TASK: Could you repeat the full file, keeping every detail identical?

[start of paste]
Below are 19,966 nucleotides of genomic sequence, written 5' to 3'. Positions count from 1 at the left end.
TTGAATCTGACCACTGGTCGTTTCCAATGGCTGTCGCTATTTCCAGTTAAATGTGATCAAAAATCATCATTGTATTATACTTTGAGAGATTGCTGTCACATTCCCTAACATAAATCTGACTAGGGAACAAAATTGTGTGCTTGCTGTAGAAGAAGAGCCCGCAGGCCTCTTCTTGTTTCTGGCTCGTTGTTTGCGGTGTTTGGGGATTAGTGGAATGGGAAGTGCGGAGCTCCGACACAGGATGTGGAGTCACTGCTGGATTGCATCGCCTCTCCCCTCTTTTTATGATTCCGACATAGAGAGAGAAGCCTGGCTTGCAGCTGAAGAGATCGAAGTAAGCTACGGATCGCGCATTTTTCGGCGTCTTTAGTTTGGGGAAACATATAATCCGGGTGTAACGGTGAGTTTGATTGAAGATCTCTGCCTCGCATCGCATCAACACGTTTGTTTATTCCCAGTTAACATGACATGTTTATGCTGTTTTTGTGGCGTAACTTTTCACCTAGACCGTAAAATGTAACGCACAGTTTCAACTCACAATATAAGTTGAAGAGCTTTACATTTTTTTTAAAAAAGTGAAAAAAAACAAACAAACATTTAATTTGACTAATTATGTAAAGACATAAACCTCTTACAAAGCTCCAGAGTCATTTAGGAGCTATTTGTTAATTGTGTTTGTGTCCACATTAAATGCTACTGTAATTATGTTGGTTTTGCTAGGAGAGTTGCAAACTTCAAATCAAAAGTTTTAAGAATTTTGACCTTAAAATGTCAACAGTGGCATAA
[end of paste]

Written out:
Below are 19,966 nucleotides of genomic sequence, written 5' to 3'. Positions count from 1 at the left end.
TTGAATCTGACCACTGGTCGTTTCCAATGGCTGTCGCTATTTCCAGTTAAATGTGATCAAAAATCATCATTGTATTATACTTTGAGAGATTGCTGTCACATTCCCTAACATAAATCTGACTAGGGAACAAAATTGTGTGCTTGCTGTAGAAGAAGAGCCCGCAGGCCTCTTCTTGTTTCTGGCTCGTTGTTTGCGGTGTTTGGGGATTAGTGGAATGGGAAGTGCGGAGCTCCGACACAGGATGTGGAGTCACTGCTGGATTGCATCGCCTCTCCCCTCTTTTTATGATTCCGACATAGAGAGAGAAGCCTGGCTTGCAGCTGAAGAGATCGAAGTAAGCTACGGATCGCGCATTTTTCGGCGTCTTTAGTTTGGGGAAACATATAATCCGGGTGTAACGGTGAGTTTGATTGAAGATCTCTGCCTCGCATCGCATCAACACGTTTGTTTATTCCCAGTTAACATGACATGTTTATGCTGTTTTTGTGGCGTAACTTTTCACCTAGACCGTAAAATGTAACGCACAGTTTCAACTCACAATATAAGTTGAAGAGCTTTACATTTTTTTTAAAAAAGTGAAAAAAAACAAACAAACATTTAATTTGACTAATTATGTAAAGACATAAACCTCTTACAAAGCTCCAGAGTCATTTAGGAGCTATTTGTTAATTGTGTTTGTGTCCACATTAAATGCTACTGTAATTATGTTGGTTTTGCTAGGAGAGTTGCAAACTTCAAATCAAAAGTTTTAAGAATTTTGACCTTAAAATGTCAACAGTGGCATAA